When renting your spare room = trouble
When renting your spare room = trouble
Across Canada, many homeowners use websites such as Airbnb and Vacation Rentals By Owner to rent homes, apartments, and spare rooms.
Property owners and tenants give strangers keys, front door codes, and gate openers.
This can bring parking problems, noise, and crime into previously quiet residential communities.
If neighbours complain or police are called, strata councils and municipalities can take action.
Who has authority over short-term rentals?
Strata corporations and the local municipality both have authority.
- In British Columbia, under the Strata Property Act, Part 8 – Rentals, a strata corporation has the power to establish and enforce rental bylaws, which may include forbidding rentals or limiting the number of rentals. This is because property owners don't want to share their pool, exercise equipment, gardens, and visitor parking with short-term renters.
- Municipalities. In BC, short-term rentals are under municipal jurisdiction. Rental periods of less than 30 consecutive days are typically considered tourist accommodation.
Depending on the municipality, short-term rentals may be:
- allowed under a specific bylaw (for example, Whistler through its Zoning and Parking Bylaw;
- allowed under a residential zoning bylaw, for example, Vancouver if the property owner is on site and runs a legal bed and breakfast (B&B);
- not allowed; or
- not dealt with.
Property owners must comply with bylaws
If a municipality permits short-term rentals, property owners have to comply with local zoning and business licensing requirements, strata bylaws, and insurance requirements.
Property owners must understand:
- the tax implications set out by Canada Revenue Agency and the BC government;
- the financial risks and liability involved in renting a home or room(s); and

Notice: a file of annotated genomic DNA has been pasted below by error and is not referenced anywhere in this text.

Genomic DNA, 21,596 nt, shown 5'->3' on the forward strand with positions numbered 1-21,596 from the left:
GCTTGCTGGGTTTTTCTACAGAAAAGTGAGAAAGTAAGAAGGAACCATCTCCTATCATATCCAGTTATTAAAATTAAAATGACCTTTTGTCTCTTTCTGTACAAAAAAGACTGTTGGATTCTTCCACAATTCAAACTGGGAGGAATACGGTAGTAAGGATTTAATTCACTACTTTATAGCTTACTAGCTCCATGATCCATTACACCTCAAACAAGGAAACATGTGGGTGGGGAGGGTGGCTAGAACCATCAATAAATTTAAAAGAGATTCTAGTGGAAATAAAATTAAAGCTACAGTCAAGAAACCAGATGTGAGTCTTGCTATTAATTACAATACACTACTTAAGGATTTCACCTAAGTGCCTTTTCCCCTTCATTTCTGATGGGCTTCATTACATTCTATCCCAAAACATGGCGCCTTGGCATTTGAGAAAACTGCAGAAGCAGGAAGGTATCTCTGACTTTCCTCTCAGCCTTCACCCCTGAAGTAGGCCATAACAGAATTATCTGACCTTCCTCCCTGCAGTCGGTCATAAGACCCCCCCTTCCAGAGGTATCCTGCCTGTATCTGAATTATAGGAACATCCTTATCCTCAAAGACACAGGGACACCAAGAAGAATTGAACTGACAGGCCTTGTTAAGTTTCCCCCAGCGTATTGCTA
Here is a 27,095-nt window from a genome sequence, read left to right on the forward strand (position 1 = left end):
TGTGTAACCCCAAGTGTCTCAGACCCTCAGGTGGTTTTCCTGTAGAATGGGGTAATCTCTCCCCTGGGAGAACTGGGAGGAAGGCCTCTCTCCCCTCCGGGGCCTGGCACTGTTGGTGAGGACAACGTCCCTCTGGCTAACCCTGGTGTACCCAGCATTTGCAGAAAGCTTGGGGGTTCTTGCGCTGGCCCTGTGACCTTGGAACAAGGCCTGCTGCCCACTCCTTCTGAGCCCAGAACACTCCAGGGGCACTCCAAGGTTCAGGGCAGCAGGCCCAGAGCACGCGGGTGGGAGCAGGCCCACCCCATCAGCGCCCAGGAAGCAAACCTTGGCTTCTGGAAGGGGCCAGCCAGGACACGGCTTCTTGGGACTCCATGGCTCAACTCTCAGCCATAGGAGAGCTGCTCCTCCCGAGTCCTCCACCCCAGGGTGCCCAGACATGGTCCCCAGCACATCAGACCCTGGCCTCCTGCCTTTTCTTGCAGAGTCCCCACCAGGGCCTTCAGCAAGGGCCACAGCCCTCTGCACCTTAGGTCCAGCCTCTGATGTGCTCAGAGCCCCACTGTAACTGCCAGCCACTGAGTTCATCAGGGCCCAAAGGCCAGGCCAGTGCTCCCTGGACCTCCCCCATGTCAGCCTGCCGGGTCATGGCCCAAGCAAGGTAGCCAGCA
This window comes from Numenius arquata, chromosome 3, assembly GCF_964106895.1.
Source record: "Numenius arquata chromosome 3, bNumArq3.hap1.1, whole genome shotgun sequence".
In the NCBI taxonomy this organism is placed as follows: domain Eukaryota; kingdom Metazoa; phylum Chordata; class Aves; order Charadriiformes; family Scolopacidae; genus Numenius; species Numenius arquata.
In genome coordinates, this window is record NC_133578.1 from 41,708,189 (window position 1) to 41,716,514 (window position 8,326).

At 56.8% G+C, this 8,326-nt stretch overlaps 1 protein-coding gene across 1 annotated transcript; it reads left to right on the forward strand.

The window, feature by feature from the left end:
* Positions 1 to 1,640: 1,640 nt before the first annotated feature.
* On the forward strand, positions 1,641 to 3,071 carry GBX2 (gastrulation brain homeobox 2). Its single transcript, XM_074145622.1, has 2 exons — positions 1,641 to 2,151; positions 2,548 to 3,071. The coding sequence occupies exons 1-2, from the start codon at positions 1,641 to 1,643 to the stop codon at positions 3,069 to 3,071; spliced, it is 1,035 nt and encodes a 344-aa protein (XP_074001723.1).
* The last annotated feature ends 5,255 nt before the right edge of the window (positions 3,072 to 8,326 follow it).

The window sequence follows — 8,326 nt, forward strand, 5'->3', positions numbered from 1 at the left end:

- the insurance coverage required.
If property owners are renting their apartment, a room, or their entire home, they must notify their insurance company.
Short-term rentals may affect coverage.
A strata council can fine the strata owner as long as the maximum amount of the fine ($500) is set out in the strata’s bylaws.
The municipality may also issue fines or prosecute for municipal bylaw violations.
Legislation and regulations affecting short-term rentals
In BC, property owners renting short-term must also comply with the following:
- Goods and Services Tax (GST). If rental income exceeds $30,000 per year, GST must be paid. Contact: 1.800.959.5525. To register for the GST, complete form RC1, Request for a Business Number or phone 1.800.959.5525.
- Hotel Keepers Act and Hotel Guest Registration Act. Oversees short-term rentals to overnight guests, including Airbnbs, B&Bs, boarding houses, homes, privately owned vacation homes, motels, hotels, and resorts of four or more units.
- Income Tax Act. Applies to property owners receiving rental income from the rental of a property. If owners provide services, such as cleaning and meals, they may be considered to be carrying on a business and different rules apply. Non-residents earning rental income from property in Canada must pay a 25 per cent withholding tax.
- Provincial Sales Tax Act. If a property owner sells goods at a B&B, such as toiletries or souvenirs, they must register and collect PST. Here is more information.
- Provincial Sales Tax Act - Accommodation. Sections 122-125 of the Act regulate the charging of PST on short-term/overnight accommodation including Airbnbs, B&Bs, boarding houses, cabins, hotels, and motels of 4+ units. This function used to be included in the Hotel Room Tax Act, which has been repealed. Information on the collection of the accommodation PST and the municipal and regional district tax (MRDT) is found in this recently updated government bulletin.
- Residential Tenancy Act. Covers rentals of 28+ days. Landlords cannot evict tenants to rent suites on a short-term basis. Tenants cannot rent suites without the landlord’s permission.